Historical information

The portrait was commissioned in 1884, near the end of Molesworth's term of office. The portrait was commissioned at the same time as those of Redmond Barry and Chief Justice Stawell.
Robert Molesworth, like his contemporaries, Stawell and Barry, went to Trinity College, Dublin, and practiced at the Irish Bar before migrating to Australia in 1852. Molesworth quickly gained a large practice at the Bar. In 1853 he was acting Chief Justice and he later served as Solicitor-General in the early Victorian colonial administrations. Molesworth was appointed to the bench in 1856. He primarily worked in the Equity area, but his main contribution to Colonial administration was as the Chief Judge of the Court of Mines, establishing the basis of mining law in Australia.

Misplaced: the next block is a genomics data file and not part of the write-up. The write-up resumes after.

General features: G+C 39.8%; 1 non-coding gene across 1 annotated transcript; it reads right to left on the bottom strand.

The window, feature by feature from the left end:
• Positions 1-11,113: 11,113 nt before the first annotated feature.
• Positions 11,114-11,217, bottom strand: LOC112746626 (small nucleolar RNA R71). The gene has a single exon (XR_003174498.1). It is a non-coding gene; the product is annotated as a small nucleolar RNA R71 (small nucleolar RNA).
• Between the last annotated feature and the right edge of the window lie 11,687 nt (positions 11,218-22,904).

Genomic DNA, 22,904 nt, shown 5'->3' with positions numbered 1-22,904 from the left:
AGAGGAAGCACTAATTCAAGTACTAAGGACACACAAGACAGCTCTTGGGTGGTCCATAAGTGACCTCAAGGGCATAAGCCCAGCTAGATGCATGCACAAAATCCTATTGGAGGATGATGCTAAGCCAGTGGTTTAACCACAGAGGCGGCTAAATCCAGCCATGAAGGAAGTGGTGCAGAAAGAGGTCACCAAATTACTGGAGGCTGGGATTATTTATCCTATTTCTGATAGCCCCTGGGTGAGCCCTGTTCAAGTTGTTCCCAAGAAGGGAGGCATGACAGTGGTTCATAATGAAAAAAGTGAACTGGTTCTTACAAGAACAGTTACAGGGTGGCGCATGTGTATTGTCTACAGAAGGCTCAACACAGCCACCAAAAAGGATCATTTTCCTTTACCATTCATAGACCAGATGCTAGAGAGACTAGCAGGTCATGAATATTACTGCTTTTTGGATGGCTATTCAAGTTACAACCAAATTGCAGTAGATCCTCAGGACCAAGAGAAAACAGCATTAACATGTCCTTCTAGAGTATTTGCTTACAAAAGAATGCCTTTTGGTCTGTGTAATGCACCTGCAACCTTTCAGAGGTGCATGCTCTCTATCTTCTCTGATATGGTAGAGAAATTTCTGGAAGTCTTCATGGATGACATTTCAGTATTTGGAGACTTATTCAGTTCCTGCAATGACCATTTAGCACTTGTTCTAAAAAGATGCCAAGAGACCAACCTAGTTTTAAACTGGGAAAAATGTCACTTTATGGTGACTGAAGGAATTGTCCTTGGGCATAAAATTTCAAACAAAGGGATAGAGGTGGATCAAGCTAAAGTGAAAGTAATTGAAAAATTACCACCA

The portrait of Molesworth is significant because of whom it portrays and is the only known portrait of Molesworth.

Physical description

Full length portrait in oils of Sir Robert Molesworth. He is seated at a desk and dressed in Judicial robes. The frame is of 20th century origin

Inscriptions & markings

Signed with monogram and dated 1885 lower left. Plaque identifies sitter as The Hon. Sir Robert Molesworth Judge of the Supreme Court. 1856-1886